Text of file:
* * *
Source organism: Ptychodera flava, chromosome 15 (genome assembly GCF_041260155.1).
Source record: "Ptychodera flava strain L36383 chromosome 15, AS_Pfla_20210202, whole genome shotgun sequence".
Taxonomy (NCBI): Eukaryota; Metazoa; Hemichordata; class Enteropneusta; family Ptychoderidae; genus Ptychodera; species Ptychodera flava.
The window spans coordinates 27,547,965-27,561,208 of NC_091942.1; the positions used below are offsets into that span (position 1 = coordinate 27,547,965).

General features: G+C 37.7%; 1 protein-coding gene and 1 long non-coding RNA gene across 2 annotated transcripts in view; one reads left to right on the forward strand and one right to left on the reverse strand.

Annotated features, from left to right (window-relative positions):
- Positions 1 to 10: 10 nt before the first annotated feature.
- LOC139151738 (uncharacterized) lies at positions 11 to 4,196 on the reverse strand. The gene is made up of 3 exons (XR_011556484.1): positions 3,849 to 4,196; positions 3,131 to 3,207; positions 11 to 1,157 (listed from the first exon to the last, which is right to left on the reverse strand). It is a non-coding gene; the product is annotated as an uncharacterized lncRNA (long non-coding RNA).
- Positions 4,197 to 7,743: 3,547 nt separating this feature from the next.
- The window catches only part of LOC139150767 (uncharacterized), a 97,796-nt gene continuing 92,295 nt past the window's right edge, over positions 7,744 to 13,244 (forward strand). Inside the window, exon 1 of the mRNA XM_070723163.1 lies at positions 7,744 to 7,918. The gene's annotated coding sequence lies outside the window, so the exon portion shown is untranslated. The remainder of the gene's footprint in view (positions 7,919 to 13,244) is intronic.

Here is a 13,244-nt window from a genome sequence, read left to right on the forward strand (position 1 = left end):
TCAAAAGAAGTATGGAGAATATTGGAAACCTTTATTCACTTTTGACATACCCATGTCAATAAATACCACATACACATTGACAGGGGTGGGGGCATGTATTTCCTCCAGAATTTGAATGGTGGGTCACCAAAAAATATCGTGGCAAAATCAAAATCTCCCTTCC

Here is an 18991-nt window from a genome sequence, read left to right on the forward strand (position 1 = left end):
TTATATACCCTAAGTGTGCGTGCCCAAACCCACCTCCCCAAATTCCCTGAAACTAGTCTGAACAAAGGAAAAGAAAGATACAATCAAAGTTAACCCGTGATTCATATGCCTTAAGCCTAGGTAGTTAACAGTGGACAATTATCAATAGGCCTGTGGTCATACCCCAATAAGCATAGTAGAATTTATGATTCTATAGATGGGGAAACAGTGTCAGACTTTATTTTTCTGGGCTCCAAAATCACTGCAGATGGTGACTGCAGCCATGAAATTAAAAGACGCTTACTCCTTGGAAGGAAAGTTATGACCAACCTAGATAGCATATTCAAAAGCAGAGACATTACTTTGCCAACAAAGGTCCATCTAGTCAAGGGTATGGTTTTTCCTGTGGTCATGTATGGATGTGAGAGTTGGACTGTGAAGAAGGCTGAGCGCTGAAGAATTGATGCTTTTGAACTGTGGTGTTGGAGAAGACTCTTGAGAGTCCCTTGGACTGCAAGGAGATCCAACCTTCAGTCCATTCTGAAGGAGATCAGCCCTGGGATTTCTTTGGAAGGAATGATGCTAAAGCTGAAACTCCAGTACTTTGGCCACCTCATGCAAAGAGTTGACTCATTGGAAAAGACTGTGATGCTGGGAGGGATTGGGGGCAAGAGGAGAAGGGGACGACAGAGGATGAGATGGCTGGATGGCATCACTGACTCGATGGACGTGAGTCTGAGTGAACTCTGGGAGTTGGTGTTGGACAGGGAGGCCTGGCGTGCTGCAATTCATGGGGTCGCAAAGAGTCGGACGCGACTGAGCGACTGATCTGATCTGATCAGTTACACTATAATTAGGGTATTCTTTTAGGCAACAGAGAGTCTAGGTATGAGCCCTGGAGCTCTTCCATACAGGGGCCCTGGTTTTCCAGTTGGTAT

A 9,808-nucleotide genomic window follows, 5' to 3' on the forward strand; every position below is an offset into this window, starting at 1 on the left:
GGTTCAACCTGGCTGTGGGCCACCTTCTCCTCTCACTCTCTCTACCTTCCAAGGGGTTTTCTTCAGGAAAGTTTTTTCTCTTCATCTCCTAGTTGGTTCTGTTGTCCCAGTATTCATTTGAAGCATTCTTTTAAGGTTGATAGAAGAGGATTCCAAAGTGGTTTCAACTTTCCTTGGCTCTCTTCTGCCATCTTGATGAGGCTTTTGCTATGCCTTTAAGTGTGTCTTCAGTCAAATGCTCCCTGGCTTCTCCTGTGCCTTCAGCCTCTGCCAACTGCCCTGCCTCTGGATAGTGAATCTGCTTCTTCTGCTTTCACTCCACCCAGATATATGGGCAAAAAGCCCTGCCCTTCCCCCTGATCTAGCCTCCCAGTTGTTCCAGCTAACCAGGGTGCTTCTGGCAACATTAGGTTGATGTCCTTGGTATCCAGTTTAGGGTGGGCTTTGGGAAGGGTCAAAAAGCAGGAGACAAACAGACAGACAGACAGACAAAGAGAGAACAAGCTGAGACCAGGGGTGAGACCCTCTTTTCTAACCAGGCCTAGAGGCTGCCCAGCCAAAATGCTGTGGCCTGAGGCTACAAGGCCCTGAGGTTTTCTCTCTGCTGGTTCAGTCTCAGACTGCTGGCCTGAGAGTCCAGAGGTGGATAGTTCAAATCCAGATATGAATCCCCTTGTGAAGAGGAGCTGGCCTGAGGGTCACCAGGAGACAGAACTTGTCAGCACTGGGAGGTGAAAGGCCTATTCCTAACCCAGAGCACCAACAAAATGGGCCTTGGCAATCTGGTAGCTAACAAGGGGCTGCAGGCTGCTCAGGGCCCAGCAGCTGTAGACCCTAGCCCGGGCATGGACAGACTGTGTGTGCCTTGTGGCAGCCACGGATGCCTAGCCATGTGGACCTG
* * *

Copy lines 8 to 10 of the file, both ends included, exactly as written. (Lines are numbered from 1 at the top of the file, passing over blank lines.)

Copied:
- LOC139151738 (uncharacterized) lies at positions 11 to 4,196 on the reverse strand. The gene is made up of 3 exons (XR_011556484.1): positions 3,849 to 4,196; positions 3,131 to 3,207; positions 11 to 1,157 (listed from the first exon to the last, which is right to left on the reverse strand). It is a non-coding gene; the product is annotated as an uncharacterized lncRNA (long non-coding RNA).
- Positions 4,197 to 7,743: 3,547 nt separating this feature from the next.
- The window catches only part of LOC139150767 (uncharacterized), a 97,796-nt gene continuing 92,295 nt past the window's right edge, over positions 7,744 to 13,244 (forward strand). Inside the window, exon 1 of the mRNA XM_070723163.1 lies at positions 7,744 to 7,918. The gene's annotated coding sequence lies outside the window, so the exon portion shown is untranslated. The remainder of the gene's footprint in view (positions 7,919 to 13,244) is intronic.